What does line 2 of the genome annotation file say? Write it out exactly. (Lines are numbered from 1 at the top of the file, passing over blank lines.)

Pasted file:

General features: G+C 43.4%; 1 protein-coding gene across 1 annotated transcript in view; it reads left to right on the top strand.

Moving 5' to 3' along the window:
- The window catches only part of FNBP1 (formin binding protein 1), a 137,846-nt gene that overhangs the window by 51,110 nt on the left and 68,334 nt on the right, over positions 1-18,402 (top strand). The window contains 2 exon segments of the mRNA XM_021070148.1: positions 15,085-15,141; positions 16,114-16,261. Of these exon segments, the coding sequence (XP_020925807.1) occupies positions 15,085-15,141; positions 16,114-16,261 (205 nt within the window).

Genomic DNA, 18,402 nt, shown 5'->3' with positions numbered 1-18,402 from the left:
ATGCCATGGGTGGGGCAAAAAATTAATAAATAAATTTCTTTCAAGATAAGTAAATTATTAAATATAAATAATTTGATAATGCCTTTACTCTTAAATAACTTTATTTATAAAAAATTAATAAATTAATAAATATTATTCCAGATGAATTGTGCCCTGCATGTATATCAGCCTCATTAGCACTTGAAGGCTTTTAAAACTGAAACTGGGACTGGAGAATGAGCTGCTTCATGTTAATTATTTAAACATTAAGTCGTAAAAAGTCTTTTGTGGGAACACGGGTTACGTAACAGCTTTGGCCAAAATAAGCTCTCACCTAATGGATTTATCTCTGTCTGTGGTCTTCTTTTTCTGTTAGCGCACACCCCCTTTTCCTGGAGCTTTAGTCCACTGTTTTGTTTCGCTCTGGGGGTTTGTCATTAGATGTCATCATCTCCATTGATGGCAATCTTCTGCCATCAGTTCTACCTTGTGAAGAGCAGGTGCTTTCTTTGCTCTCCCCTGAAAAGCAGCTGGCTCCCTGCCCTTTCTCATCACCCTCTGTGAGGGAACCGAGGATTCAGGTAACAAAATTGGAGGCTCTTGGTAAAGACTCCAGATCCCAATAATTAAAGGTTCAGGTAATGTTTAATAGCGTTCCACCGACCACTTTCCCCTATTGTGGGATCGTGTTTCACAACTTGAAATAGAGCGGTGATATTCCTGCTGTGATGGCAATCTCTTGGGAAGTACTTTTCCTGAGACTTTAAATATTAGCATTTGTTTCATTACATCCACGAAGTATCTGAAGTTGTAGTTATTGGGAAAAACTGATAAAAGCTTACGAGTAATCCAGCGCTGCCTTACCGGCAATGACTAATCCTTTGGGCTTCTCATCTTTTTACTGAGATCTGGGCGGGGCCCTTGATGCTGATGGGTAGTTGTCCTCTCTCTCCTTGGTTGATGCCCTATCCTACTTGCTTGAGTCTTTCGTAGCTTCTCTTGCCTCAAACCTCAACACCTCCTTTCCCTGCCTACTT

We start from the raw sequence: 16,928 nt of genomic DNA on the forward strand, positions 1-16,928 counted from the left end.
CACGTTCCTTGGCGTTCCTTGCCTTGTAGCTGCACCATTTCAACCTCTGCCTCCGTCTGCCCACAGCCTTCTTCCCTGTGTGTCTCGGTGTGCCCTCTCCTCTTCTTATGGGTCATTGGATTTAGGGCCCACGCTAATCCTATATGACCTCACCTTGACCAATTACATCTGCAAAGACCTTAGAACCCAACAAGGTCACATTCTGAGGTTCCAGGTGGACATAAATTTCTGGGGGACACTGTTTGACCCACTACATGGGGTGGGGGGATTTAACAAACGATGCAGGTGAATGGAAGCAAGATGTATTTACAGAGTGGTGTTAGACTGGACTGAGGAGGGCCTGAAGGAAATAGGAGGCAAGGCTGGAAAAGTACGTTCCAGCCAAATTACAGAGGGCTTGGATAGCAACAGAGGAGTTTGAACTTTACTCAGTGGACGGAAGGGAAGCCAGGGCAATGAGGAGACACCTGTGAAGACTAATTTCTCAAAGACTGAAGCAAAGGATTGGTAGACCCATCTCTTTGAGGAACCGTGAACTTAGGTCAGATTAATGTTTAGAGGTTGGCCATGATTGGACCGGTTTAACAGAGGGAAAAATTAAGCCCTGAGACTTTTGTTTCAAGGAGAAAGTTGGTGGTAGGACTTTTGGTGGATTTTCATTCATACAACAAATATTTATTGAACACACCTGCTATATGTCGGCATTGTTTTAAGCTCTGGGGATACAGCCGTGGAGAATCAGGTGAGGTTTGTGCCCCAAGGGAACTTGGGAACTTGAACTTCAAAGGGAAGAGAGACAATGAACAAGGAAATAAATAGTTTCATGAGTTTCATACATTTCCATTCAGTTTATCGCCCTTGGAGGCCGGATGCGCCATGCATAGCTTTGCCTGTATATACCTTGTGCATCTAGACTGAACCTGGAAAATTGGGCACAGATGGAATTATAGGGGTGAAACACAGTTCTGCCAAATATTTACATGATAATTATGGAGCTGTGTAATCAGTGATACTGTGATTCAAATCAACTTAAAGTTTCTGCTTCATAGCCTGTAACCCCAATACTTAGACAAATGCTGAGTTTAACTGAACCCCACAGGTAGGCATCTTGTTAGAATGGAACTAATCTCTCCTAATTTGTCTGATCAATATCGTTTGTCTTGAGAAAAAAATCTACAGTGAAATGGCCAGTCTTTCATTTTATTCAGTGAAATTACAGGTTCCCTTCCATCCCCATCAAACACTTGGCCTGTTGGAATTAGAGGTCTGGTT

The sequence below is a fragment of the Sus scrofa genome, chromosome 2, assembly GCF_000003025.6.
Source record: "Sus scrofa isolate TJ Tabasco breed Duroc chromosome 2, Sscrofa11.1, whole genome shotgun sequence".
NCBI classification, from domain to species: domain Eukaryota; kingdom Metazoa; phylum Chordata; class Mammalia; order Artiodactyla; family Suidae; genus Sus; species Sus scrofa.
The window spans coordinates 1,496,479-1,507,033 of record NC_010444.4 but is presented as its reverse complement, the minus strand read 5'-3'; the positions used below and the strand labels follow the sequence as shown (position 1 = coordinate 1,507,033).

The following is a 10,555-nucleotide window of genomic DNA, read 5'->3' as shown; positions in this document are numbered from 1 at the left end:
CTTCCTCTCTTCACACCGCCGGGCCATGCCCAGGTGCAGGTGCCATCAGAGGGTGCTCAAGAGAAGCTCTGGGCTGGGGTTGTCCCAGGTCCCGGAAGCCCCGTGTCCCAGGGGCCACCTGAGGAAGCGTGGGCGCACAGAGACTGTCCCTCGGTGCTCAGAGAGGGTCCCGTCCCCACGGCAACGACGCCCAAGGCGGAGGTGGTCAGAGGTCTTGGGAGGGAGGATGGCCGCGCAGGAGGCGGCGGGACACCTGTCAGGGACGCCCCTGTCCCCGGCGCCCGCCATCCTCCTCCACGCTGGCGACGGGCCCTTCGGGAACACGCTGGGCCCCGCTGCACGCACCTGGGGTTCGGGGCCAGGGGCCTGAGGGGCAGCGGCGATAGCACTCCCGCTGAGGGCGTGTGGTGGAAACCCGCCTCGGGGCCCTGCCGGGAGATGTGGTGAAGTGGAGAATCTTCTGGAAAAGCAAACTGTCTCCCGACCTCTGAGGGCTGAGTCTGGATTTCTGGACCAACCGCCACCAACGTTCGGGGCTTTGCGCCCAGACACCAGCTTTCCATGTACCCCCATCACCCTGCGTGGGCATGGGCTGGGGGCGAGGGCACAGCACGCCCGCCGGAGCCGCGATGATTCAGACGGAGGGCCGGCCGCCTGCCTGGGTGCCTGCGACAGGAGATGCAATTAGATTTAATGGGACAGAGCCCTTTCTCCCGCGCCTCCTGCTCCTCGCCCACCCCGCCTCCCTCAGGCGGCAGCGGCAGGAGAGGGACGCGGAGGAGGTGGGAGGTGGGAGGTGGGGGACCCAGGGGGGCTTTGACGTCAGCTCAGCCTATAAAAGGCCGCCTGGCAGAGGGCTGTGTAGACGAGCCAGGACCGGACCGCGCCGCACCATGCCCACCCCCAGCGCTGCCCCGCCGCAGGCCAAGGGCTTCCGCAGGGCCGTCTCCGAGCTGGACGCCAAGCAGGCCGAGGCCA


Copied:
Moving 5' to 3' along the window: